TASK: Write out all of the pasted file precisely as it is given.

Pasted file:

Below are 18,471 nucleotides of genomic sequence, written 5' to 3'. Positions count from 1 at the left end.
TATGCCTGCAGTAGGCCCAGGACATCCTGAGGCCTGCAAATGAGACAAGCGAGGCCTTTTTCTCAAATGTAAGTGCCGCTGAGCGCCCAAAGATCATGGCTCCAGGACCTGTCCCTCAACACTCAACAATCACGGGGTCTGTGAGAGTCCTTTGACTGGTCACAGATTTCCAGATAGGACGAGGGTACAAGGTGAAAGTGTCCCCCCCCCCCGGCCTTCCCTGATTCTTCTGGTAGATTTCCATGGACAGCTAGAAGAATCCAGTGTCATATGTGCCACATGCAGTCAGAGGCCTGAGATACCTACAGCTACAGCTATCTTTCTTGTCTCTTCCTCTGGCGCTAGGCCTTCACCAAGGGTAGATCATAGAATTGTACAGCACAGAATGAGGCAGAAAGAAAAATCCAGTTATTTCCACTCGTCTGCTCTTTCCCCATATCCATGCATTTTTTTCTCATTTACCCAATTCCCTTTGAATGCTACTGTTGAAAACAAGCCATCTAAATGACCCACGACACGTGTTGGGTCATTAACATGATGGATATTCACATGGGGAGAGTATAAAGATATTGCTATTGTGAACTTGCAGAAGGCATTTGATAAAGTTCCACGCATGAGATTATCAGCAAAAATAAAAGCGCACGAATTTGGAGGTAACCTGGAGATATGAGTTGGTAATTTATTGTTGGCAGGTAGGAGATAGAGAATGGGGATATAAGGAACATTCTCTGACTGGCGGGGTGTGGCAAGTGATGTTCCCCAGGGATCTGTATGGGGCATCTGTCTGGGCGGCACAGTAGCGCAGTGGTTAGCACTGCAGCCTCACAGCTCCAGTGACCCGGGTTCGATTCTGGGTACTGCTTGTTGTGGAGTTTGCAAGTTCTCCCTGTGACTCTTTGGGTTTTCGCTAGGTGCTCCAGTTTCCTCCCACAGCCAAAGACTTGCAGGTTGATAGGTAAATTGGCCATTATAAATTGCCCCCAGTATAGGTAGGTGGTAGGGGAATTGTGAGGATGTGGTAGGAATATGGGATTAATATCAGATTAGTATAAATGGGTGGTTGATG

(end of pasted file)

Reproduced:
Below are 18,471 nucleotides of genomic sequence, written 5' to 3'. Positions count from 1 at the left end.
TATGCCTGCAGTAGGCCCAGGACATCCTGAGGCCTGCAAATGAGACAAGCGAGGCCTTTTTCTCAAATGTAAGTGCCGCTGAGCGCCCAAAGATCATGGCTCCAGGACCTGTCCCTCAACACTCAACAATCACGGGGTCTGTGAGAGTCCTTTGACTGGTCACAGATTTCCAGATAGGACGAGGGTACAAGGTGAAAGTGTCCCCCCCCCCCGGCCTTCCCTGATTCTTCTGGTAGATTTCCATGGACAGCTAGAAGAATCCAGTGTCATATGTGCCACATGCAGTCAGAGGCCTGAGATACCTACAGCTACAGCTATCTTTCTTGTCTCTTCCTCTGGCGCTAGGCCTTCACCAAGGGTAGATCATAGAATTGTACAGCACAGAATGAGGCAGAAAGAAAAATCCAGTTATTTCCACTCGTCTGCTCTTTCCCCATATCCATGCATTTTTTTCTCATTTACCCAATTCCCTTTGAATGCTACTGTTGAAAACAAGCCATCTAAATGACCCACGACACGTGTTGGGTCATTAACATGATGGATATTCACATGGGGAGAGTATAAAGATATTGCTATTGTGAACTTGCAGAAGGCATTTGATAAAGTTCCACGCATGAGATTATCAGCAAAAATAAAAGCGCACGAATTTGGAGGTAACCTGGAGATATGAGTTGGTAATTTATTGTTGGCAGGTAGGAGATAGAGAATGGGGATATAAGGAACATTCTCTGACTGGCGGGGTGTGGCAAGTGATGTTCCCCAGGGATCTGTATGGGGCATCTGTCTGGGCGGCACAGTAGCGCAGTGGTTAGCACTGCAGCCTCACAGCTCCAGTGACCCGGGTTCGATTCTGGGTACTGCTTGTTGTGGAGTTTGCAAGTTCTCCCTGTGACTCTTTGGGTTTTCGCTAGGTGCTCCAGTTTCCTCCCACAGCCAAAGACTTGCAGGTTGATAGGTAAATTGGCCATTATAAATTGCCCCCAGTATAGGTAGGTGGTAGGGGAATTGTGAGGATGTGGTAGGAATATGGGATTAATATCAGATTAGTATAAATGGGTGGTTGATG